New Windows 10 Laptops 'Could Run For Weeks'

John Lister's picture

Microsoft says new Windows laptops could last more than 20 hours of continued use without needing a recharge. Other changes mean its plausible the machines could be permanently connected to the Internet.

The difference is all about the processors: the part of the computer that actually does the calculations which are at the heart of every computing activity. Usually Windows PCs run x86 processors (or compatible), most commonly produced by Intel and AMD. Now Microsoft is making a fresh attempt at Windows laptops that run the rival ARM processors, which are already used in the vast majority of smartphones.

ARM Chips The Key to Power Savings

The advantage is that ARM processors usually require less power than X86 processors, meaning batteries in mobile devices last longer. The disadvantage is that operating systems have to be specially designed to work with a particular processor type.

Microsoft developed a version of Windows 10 suitable for ARM processors - a major project - and is now partnering with hardware manufacturers to produce laptops. Both ASUS and HP are releasing Windows 10 devices using ARM. Unlike with previous attempts to modify Windows for ARM devices, all software and hardware peripherals such as monitors and mice should work fine with the system.

The two manufacturers both claim not only 20 hours of use on a single battery charge, but also up to 30 days in standby mode. Unlike with some standby modes, the devices should still be able to maintain an Internet connection. This means that if you leave the machine on standby overnight, all new email will be ready to read as soon as you start using it in the morning. (Source: laptopmag.com)

'Bendable' Laptops A Possibility

The computers will also benefit from ARM processors now supporting 64-bit rather than just 32-bit setups. That refers to the amount of data that the computer can process simultaneously, allowing for faster operation and more sophisticated software.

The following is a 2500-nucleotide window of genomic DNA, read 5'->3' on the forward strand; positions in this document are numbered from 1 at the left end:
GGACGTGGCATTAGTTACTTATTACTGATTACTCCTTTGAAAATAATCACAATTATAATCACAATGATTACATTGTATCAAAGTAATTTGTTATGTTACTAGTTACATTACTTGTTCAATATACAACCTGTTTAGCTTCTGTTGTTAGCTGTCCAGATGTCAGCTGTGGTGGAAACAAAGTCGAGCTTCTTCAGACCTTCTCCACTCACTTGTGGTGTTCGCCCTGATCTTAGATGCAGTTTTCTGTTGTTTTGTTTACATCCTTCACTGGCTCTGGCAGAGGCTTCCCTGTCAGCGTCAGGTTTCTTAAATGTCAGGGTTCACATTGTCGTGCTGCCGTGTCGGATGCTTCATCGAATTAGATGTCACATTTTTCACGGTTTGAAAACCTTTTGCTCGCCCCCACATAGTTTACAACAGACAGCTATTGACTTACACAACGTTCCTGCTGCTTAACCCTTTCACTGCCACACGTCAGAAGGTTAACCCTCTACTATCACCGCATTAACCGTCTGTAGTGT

Another possible benefit is that the machines may not need a cooling fan for the processor. That opens up more options for the physical design, including making it more viable to produce Windows machines with screens that fold over to switch between laptop and tablet mode. (Source: techcrunch.com)

What's Your Opinion?

How important is battery life to you when choosing a laptop? Would the claimed changes be enough for you to consider a Windows laptop if you don't already have one? How much extra would you be willing to pay for a machine that could reliably run for days without a recharge?

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Comments

Dennis Faas's picture

ARM processors are based on RISC (reduced instruction set computer) architecture. This allows the processors to run more instructions per second than a standard CISC (complex instruction set computer) - namely x86 or x64. Essentially, less computation (as a result of reduced instructions) equals savings in power without degrading performance, all things being equal. The question is - will these new processors be able to perform at the same level as their x86 / x64 competitors? Most likely not, which is why Intel and AMD are the forerunners of performance. The flip side of the coin is that both Intel and AMD eventually catch up with lower voltage chips on smaller dies, which then beats the performance of an ARM processor, all things being equal.

swreynolds's picture

When I was young, RISC stood for reduced instruction set complexity. A single instruction didn't do much by itself, but it did it quickly, unlike a CISC computer which could take many cycles to do a single task. I suspect that RISC didn't catch on because the CISCs were easier to program.